Northern Ireland’s Agriculture Minister has halted construction of permanent inspection facilities for post-Brexit checks on agri-food goods arriving from Great Britain.
DUP minister Gordon Lyons has also stopped further recruitment of inspection staff for the port facilities and said charges would not be levied at the ports on traders bringing goods from GB into Northern Ireland.
Ongoing Irish Sea trade checks, which are taking place at existing repurposed port buildings and other temporary facilities, will continue.
Mr Lyons’s decision relates to ongoing work on new purpose-built inspection facilities at ports like Belfast and Larne.
Sinn Fein deputy First Minister Michelle O’Neill branded the move a “stunt”.
SDLP Infrastructure Minister Nichola Mallon questioned whether Mr Lyons could take the decisions without wider approval of the Stormont Executive.
She, along with Sinn Fein Finance minister Conor Murphy and Alliance Justice minister Naomi Long, wrote to executive colleagues on Friday evening demanding an emergency meeting following the DUP minister’s actions.
It remained unclear on Friday night when such a meeting might be convened as Stormont officials sought legal advice on whether Mr Lyons was able to act unilaterally on the matter.
There was an expectation that a meeting could be called over the weekend.
Going public with his decision on Friday evening, Mr Lyons told the PA news agency: “I’ve just let executive colleagues know that today I instructed my department to halt work on a range of issues relating to work at the ports.
“This is in and around a number of areas, first of all further infrastructure, any further infrastructure builds; the additional recruitment of staff; and also the charging at the ports.”
The decisions come amid the ongoing controversy over disruption caused by the Northern Ireland Protocol, which governs Irish Sea trade post-Brexit.
Unionists are angry at the protocol’s requirement for checks on many goods entering Northern Ireland from the rest of the UK.
They claim it has driven an economic wedge between the region and Great Britain, and has undermined the Union as a result.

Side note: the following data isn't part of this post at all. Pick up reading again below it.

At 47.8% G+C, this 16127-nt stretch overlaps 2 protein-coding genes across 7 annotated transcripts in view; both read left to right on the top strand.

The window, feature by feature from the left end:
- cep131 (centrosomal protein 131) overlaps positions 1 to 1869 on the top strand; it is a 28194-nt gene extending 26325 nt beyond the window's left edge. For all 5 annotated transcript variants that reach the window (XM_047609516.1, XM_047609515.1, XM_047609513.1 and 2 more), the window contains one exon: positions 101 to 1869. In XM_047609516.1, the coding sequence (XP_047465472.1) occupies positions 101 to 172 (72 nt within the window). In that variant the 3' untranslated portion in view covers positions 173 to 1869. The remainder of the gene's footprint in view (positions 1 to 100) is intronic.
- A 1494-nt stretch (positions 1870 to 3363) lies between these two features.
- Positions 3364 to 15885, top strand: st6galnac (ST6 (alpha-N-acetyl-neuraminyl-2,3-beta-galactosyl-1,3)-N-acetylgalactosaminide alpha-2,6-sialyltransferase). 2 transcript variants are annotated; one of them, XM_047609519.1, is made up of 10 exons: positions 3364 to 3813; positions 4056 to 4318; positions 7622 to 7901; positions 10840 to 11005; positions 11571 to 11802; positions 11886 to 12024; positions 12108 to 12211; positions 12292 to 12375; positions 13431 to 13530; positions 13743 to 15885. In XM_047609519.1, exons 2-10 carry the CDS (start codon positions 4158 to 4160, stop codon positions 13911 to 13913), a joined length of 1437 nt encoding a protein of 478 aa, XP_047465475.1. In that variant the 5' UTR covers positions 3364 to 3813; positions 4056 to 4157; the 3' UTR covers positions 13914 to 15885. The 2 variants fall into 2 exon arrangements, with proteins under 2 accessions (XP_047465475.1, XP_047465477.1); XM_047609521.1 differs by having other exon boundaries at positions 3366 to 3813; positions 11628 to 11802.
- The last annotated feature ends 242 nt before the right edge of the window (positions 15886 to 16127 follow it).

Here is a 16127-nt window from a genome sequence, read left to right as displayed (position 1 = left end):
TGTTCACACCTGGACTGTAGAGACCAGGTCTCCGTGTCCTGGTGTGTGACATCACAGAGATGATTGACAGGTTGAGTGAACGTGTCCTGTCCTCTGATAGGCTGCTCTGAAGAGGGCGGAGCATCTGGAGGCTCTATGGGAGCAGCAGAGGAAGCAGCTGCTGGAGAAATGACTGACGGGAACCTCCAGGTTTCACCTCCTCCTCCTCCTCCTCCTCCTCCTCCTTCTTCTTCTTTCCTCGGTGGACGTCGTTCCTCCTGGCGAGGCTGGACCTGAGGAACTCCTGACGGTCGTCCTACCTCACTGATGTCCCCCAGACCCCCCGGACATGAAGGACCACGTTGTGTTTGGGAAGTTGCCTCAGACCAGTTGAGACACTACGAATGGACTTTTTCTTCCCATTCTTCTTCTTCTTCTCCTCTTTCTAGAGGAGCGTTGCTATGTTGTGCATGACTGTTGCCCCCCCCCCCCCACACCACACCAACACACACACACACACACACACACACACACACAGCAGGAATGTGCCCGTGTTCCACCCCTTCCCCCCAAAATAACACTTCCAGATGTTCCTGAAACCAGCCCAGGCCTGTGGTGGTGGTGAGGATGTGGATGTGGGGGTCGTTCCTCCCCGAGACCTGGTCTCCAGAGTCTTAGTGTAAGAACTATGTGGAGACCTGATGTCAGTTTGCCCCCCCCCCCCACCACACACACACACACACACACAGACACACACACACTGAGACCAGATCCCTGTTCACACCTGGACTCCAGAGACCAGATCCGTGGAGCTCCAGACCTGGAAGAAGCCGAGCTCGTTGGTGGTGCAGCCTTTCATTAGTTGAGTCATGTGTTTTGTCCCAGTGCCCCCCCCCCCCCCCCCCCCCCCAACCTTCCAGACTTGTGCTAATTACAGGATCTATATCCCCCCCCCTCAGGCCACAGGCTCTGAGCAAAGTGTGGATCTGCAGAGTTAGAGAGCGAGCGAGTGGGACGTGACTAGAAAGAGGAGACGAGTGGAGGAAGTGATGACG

Mr Lyons said his move was in response to the “practical difficulties” caused by the protocol.
He cited uncertainty over the movement of goods when grace periods currently limiting protocol bureaucracy end at the start of April.
“It’s real nightmare for us and it’s going to be causing us an awful lot of problems,” he said.
Mr Lyons’s Department of Agriculture, Environment and Rural Affairs has been fulfilling the UK Government’s legal duty to construct the facilities under the terms of the Brexit Withdrawal Agreement’s Northern Ireland Protocol.
The minister’s predecessor and DUP colleague Edwin Poots had also attempted to halt construction last year but stepped back from that position due to the legal obligations.
Mr Poots instead distanced himself from the work and his senior officials took on responsibility for fulfilling the protocol obligations.
It remained unclear on Friday night whether officials would again be required to proceed without Mr Lyons’s approval.
Mr Lyons cited UK domestic legislation – in the form of the Internal Market Act – in arguing he has “legal duty” to stop the work.
He said that law compelled him to always act with special regard to Northern Ireland’s place within the UK’s internal market.
Asked about his obligation to fulfil the UK’s responsibilities under the Brexit international treaty, Mr Lyons insisted he was acting in a “reasonable and proportionate” manner in response to the uncertainty around the protocol.
The minister highlighted that the UK Government had acknowledged there were problems with the trading arrangements.
“I think this is a reasonable and proportionate step to take,” he said.
Mr Lyons said his officials have been warning him that the port control posts are unlikely to cope when the grace period exempting retail agri-food goods from EU export health certification ends on March 31.
He said supply chains into Northern Ireland were also unlikely to be able to hold up when the regulatory red tape increases in April.
“The risk to Northern food supply in those circumstances will remain high so there’s a lot of practical difficulties with all of this and that’s causing us a huge amount of uncertainty,” he said.
The minister told PA there was need for the UK and EU to find “permanent solutions” to the issues caused by the protocol.
“It’s a real concern to us heading towards the end of the grace period, so we need that certainty from the EU and the UK,” he said.
Ms O’Neill criticised the move.
“Previously, when the former DAERA Minister (Mr Poots) took a similar stance, his Permanent Secretary (Denis McMahon) took forward the Executive’s responsibilities,” she tweeted.
“The Protocol is a consequence of Brexit. The DUP championed Brexit & must own the consequences. Business and society need certainty, not stunts.”
Ms Mallon tweeted: “Following the deeply concerning memo from DUP Minister @gordonlyons1 on the ports, I have written to Executive colleagues calling for an urgent meeting of the Executive this evening. This decision is controversial, cross cutting & cannot be put into effect without Exec agreement.”
Mr Lyons said the protocol needed to go.
“My own point of view is I think the protocol needs to be scrapped, it is not working,” he said.
“The evidence we have so far shows it’s not working and it’s only going to get worse at the end of the grace period.”
In response to the developments, a UK Government spokesman said: “This is a matter for the Northern Ireland Executive.
“We remain in close contact with them.”